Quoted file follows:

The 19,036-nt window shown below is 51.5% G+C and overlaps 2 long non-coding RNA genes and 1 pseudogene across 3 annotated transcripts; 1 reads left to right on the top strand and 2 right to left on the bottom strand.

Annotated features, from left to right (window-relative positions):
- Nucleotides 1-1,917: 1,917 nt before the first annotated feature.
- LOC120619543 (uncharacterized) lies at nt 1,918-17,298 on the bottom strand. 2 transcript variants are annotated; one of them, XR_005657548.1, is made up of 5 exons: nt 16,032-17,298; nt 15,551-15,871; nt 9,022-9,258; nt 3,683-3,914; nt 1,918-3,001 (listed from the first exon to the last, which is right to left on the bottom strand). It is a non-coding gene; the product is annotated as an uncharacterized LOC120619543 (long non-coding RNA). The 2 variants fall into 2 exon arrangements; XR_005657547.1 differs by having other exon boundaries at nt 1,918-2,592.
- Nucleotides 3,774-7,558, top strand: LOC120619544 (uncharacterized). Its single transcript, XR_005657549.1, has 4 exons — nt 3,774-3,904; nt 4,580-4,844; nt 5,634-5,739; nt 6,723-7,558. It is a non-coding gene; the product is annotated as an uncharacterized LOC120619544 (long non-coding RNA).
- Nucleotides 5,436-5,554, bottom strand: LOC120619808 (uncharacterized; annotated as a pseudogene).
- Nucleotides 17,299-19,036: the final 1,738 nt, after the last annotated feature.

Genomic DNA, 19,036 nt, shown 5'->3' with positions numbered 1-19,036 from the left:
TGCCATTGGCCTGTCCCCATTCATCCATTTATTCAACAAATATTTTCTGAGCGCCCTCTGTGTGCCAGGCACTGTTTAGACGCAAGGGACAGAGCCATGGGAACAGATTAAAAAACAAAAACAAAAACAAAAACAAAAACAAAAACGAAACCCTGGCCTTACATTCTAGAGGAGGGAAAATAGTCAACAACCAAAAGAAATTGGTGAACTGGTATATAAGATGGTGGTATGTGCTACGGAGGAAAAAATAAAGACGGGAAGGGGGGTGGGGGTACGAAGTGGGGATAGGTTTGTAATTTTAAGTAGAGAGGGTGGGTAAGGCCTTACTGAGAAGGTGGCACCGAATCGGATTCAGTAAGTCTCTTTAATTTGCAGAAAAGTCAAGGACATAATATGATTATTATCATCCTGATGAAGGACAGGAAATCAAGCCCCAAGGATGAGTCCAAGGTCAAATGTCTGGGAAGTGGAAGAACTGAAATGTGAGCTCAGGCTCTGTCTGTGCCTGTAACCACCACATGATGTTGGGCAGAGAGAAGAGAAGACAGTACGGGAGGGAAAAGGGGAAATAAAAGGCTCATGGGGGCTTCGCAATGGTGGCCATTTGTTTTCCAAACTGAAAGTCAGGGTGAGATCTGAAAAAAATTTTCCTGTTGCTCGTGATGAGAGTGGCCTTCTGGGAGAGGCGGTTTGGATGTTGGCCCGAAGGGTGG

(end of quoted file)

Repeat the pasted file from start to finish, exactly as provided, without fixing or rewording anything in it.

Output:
The 19,036-nt window shown below is 51.5% G+C and overlaps 2 long non-coding RNA genes and 1 pseudogene across 3 annotated transcripts; 1 reads left to right on the top strand and 2 right to left on the bottom strand.

Annotated features, from left to right (window-relative positions):
- Nucleotides 1-1,917: 1,917 nt before the first annotated feature.
- LOC120619543 (uncharacterized) lies at nt 1,918-17,298 on the bottom strand. 2 transcript variants are annotated; one of them, XR_005657548.1, is made up of 5 exons: nt 16,032-17,298; nt 15,551-15,871; nt 9,022-9,258; nt 3,683-3,914; nt 1,918-3,001 (listed from the first exon to the last, which is right to left on the bottom strand). It is a non-coding gene; the product is annotated as an uncharacterized LOC120619543 (long non-coding RNA). The 2 variants fall into 2 exon arrangements; XR_005657547.1 differs by having other exon boundaries at nt 1,918-2,592.
- Nucleotides 3,774-7,558, top strand: LOC120619544 (uncharacterized). Its single transcript, XR_005657549.1, has 4 exons — nt 3,774-3,904; nt 4,580-4,844; nt 5,634-5,739; nt 6,723-7,558. It is a non-coding gene; the product is annotated as an uncharacterized LOC120619544 (long non-coding RNA).
- Nucleotides 5,436-5,554, bottom strand: LOC120619808 (uncharacterized; annotated as a pseudogene).
- Nucleotides 17,299-19,036: the final 1,738 nt, after the last annotated feature.

Genomic DNA, 19,036 nt, shown 5'->3' with positions numbered 1-19,036 from the left:
TGCCATTGGCCTGTCCCCATTCATCCATTTATTCAACAAATATTTTCTGAGCGCCCTCTGTGTGCCAGGCACTGTTTAGACGCAAGGGACAGAGCCATGGGAACAGATTAAAAAACAAAAACAAAAACAAAAACAAAAACAAAAACGAAACCCTGGCCTTACATTCTAGAGGAGGGAAAATAGTCAACAACCAAAAGAAATTGGTGAACTGGTATATAAGATGGTGGTATGTGCTACGGAGGAAAAAATAAAGACGGGAAGGGGGGTGGGGGTACGAAGTGGGGATAGGTTTGTAATTTTAAGTAGAGAGGGTGGGTAAGGCCTTACTGAGAAGGTGGCACCGAATCGGATTCAGTAAGTCTCTTTAATTTGCAGAAAAGTCAAGGACATAATATGATTATTATCATCCTGATGAAGGACAGGAAATCAAGCCCCAAGGATGAGTCCAAGGTCAAATGTCTGGGAAGTGGAAGAACTGAAATGTGAGCTCAGGCTCTGTCTGTGCCTGTAACCACCACATGATGTTGGGCAGAGAGAAGAGAAGACAGTACGGGAGGGAAAAGGGGAAATAAAAGGCTCATGGGGGCTTCGCAATGGTGGCCATTTGTTTTCCAAACTGAAAGTCAGGGTGAGATCTGAAAAAAATTTTCCTGTTGCTCGTGATGAGAGTGGCCTTCTGGGAGAGGCGGTTTGGATGTTGGCCCGAAGGGTGG